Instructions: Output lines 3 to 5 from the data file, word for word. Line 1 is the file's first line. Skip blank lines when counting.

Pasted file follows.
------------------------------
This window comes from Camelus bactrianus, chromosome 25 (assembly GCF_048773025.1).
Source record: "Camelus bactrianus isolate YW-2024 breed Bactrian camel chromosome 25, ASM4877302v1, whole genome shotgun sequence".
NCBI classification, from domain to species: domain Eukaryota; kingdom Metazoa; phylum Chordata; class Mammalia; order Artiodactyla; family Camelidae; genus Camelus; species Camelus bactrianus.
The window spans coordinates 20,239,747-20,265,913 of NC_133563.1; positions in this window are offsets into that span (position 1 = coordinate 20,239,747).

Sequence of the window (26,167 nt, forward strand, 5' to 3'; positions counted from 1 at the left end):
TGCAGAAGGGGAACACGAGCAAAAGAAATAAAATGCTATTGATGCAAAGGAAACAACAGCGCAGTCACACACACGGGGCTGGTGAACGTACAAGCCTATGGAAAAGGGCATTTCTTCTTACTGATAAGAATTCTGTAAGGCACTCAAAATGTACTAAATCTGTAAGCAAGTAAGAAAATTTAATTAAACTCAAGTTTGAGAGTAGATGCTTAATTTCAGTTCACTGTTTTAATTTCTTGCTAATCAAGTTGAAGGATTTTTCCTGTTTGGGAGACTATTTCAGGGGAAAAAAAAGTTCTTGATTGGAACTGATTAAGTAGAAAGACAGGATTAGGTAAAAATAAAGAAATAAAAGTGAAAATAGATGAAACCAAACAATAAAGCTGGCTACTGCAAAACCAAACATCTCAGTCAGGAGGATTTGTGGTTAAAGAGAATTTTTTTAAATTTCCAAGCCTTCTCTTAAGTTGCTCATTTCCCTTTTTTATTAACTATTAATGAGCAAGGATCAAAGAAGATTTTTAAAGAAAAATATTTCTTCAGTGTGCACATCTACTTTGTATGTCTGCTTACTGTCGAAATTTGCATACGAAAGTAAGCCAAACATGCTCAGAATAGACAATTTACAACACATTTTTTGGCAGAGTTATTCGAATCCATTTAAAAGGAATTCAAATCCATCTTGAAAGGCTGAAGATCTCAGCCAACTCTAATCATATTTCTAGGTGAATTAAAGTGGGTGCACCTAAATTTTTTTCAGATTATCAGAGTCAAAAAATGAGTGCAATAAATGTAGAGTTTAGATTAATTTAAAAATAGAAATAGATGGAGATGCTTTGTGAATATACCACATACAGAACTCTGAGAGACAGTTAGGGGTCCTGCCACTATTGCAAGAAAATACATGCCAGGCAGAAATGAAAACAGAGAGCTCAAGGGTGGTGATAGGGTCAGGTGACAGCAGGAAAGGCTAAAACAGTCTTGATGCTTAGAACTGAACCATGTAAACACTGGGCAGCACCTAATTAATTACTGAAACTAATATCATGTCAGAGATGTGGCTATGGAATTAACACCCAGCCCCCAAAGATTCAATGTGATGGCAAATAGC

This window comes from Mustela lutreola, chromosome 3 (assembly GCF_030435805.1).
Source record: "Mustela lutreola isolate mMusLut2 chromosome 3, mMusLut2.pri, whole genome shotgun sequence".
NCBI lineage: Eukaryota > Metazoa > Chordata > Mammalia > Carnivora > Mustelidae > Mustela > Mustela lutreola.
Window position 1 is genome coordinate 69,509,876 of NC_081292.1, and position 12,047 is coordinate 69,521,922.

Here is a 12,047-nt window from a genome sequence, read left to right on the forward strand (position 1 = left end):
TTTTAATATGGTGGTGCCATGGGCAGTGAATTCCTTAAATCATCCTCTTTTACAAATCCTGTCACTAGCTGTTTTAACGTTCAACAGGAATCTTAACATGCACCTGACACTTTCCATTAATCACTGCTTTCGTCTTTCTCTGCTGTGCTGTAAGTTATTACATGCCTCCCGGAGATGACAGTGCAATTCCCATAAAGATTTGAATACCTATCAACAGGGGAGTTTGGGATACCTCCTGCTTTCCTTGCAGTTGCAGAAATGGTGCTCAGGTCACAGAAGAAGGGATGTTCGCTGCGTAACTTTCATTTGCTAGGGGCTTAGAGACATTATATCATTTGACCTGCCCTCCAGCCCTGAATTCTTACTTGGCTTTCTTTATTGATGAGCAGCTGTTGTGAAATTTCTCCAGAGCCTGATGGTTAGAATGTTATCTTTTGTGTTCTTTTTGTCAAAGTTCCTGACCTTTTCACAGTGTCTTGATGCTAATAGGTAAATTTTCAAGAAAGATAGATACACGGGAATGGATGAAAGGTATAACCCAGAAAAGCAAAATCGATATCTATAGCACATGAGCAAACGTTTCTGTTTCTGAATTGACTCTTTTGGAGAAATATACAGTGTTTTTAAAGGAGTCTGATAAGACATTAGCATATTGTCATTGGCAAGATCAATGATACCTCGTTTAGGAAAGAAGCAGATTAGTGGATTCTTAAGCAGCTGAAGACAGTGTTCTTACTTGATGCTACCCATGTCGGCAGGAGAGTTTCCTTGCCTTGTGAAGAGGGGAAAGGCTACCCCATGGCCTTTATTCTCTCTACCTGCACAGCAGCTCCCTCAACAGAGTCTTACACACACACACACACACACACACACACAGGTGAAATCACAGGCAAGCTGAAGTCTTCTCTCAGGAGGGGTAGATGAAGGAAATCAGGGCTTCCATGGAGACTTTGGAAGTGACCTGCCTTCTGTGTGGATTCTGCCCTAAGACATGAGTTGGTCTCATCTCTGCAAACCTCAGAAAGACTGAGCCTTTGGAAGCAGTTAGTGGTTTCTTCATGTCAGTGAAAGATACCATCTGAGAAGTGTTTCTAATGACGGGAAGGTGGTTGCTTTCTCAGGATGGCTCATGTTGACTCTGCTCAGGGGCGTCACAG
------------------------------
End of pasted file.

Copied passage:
NCBI classification, from domain to species: domain Eukaryota; kingdom Metazoa; phylum Chordata; class Mammalia; order Artiodactyla; family Camelidae; genus Camelus; species Camelus bactrianus.
The window spans coordinates 20,239,747-20,265,913 of NC_133563.1; positions in this window are offsets into that span (position 1 = coordinate 20,239,747).

Sequence of the window (26,167 nt, forward strand, 5' to 3'; positions counted from 1 at the left end):